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U.S. Supreme Court Justice Ruth Bader Ginsburg is scheduled to visit Chicago and speak at a university conference.

She's expected to appear at Roosevelt University downtown on Monday evening as part of a program focusing on themes of law, social justice and the American Dream. The event is a conversation between Ginsburg and U.S. Court of Appeals Judge Ann Claire Williams.

Ginsburg is 84 and was appointed to the nation's highest court in 1993 by then-President Bill Clinton. A book about her exercise routines is expected to be released next month.

In July, Ginsburg addressed a group of lawyers and judges in Sun Valley, Idaho. Last year, she spoke at the University of Notre Dame.




A New Jersey lawyer isn't letting his age get in the way of vigorously defending clients with theatrical flare.
Frank Lucianna, 94, is still going strong, 66 years after he began his legal career, The Record reported Monday.

The decorated World War II veteran and Englewood Cliffs resident has defended murder suspects, politicians, thieves, and drivers facing DWI charges. His signature style includes raising his voice and emphatically chopping the air with his arms.

"Your Honor, sometimes I wish they would throw all the laws out!" Lucianna said during a soliloquy in which he criticized mandatory sentencing, complimented the judge for being "assiduous" in the pursuit of justice and lauded the "young prosecutor."

The son of Italian immigrants and a lifelong runner, he said his athleticism has given him the stamina to keep up with the demands of the job. He only stopped running a year ago because of a fractured vertebra.

"This is a very consuming profession and it has taken a lot out of my life," Lucianna said. "I am constantly involved in preparing cases, and it's a tremendous strain, both mental and physical. Physical because when you go to trial in a case, your whole being is obsessed with trying to help the person you represent, and it places your body and mind under tension."

He founded Lucianna & Lucianna in Hackensack where he works with a staff that includes his daughter Diane.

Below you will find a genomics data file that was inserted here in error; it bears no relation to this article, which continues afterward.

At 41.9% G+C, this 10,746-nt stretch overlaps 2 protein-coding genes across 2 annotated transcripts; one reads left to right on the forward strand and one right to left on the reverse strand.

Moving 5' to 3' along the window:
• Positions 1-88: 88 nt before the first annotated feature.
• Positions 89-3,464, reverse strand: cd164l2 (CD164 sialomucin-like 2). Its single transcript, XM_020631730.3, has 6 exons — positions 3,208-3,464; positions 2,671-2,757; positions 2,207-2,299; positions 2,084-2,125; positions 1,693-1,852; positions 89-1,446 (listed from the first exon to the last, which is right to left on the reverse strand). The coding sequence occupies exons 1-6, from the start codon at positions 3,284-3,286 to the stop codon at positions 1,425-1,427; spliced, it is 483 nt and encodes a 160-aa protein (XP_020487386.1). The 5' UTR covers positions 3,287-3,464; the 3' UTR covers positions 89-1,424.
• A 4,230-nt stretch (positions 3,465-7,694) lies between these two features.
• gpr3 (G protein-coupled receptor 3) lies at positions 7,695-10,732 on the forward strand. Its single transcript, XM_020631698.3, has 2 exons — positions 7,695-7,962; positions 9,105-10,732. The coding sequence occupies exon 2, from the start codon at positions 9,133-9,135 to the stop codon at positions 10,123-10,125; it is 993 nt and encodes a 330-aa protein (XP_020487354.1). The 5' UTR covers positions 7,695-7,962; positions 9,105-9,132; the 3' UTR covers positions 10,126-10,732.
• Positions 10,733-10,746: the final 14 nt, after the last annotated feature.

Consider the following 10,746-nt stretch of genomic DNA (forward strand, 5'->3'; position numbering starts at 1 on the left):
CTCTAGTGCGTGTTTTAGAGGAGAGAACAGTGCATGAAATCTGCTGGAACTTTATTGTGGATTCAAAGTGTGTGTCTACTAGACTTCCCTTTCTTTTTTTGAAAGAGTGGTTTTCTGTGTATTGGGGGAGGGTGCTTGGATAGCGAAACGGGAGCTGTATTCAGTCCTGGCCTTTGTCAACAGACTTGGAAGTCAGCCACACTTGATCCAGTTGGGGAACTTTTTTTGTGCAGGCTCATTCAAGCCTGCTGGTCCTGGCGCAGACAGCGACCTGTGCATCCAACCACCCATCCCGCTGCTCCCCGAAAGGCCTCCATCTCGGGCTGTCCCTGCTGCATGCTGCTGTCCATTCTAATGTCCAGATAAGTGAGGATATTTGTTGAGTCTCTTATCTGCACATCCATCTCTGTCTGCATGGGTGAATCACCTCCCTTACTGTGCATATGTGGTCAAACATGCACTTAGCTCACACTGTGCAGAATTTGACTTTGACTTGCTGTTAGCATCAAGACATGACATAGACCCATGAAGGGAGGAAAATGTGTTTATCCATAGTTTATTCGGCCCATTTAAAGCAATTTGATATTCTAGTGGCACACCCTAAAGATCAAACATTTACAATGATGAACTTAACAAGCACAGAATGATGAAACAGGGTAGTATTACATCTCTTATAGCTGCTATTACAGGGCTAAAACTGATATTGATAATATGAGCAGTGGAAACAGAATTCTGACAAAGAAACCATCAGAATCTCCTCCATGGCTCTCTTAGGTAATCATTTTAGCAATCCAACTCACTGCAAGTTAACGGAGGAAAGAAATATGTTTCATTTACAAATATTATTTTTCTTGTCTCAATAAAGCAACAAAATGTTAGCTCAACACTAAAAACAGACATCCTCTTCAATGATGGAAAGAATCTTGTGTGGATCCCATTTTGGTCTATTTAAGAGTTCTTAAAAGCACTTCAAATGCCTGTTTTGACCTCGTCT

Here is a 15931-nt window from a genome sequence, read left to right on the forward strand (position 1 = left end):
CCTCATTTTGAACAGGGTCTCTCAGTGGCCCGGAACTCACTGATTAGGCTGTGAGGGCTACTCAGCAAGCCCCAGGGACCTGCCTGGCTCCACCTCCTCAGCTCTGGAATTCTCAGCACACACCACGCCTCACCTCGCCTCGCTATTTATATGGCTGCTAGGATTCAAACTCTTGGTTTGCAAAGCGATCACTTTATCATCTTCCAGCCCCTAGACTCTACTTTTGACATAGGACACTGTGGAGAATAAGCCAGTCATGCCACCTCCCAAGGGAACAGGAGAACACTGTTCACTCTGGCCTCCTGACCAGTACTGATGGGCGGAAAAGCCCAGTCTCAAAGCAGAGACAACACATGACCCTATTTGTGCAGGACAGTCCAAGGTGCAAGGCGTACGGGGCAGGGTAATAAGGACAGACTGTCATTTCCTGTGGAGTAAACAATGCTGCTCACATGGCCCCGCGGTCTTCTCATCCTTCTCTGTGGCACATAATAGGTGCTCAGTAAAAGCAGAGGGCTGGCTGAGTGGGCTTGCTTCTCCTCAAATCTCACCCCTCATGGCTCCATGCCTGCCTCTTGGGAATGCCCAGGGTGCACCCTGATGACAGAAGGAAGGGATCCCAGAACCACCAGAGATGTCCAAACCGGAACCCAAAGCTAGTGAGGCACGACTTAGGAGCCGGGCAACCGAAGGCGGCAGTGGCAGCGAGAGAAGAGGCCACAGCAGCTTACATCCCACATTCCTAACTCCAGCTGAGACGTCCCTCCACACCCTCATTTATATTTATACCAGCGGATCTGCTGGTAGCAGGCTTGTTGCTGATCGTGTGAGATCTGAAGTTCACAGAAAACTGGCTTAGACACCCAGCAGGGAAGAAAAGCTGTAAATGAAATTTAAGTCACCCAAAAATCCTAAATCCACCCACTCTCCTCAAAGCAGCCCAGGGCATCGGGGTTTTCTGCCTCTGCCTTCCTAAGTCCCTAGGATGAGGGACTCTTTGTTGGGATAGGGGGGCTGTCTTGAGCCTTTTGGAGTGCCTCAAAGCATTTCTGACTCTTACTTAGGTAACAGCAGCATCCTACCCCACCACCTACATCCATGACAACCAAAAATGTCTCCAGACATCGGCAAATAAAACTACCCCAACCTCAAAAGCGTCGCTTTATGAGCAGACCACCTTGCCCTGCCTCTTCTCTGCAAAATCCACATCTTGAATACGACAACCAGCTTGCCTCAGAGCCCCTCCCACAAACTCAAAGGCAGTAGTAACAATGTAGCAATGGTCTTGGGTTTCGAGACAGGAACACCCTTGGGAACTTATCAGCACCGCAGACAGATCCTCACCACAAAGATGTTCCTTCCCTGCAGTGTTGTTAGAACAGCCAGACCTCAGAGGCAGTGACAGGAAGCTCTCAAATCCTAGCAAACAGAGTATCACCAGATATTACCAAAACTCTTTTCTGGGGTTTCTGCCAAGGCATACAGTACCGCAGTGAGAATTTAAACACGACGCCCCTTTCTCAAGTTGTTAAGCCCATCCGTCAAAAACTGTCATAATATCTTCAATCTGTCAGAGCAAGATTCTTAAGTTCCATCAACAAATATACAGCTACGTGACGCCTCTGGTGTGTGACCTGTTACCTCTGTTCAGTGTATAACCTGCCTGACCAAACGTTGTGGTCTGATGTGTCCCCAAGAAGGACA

"Physically, we help him," she said. "Like, he was wearing shoes that were way too heavy. I said, 'Dad, you need new shoes!' So we took him to the orthopedic shoe store for a new pair. Little things like that. But mentally, he's terrific. No one is covering for him."

Lucianna says he still feels 64 and doesn't want to retire and move to Florida. "Florida is inhabited by a lot of old retired people who, if you are living among them, are annoying," he said.


Joseph Wapner, the retired Los Angeles judge who presided over "The People's Court" with steady force during the heyday of the reality courtroom show, died Sunday at age 97.

Son David Wapner told The Associated Press that his father died at home in his sleep. Joseph Wapner was hospitalized a week ago with breathing problems and had been under home hospice care.

"The People's Court," on which Wapner decided real small-claims from 1981 to 1993, was one of the granddaddies of the syndicated reality shows of today. His affable, no-nonsense approach attracted many fans, putting "The People's Court" in the top five in syndication at its peak.

Before auditioning for the show, Wapner had spent more than 20 years on the bench in Los Angeles, first in Municipal Court and then in Superior Court. At one time he was presiding judge of the Los Angeles Superior Court, the largest court in the United States. He retired as judge in November 1979, the day after his 60th birthday.

"Everything on the show is real," Wapner told the AP in a 1986 interview. "There's no script, no rehearsal, no retakes. Everything from beginning to end is like a real courtroom, and I personally consider each case as a trial."

"Sometimes I don't even deliberate," he added. "I just decide from the bench, it's so obvious. The beautiful part is that I have carte blanche."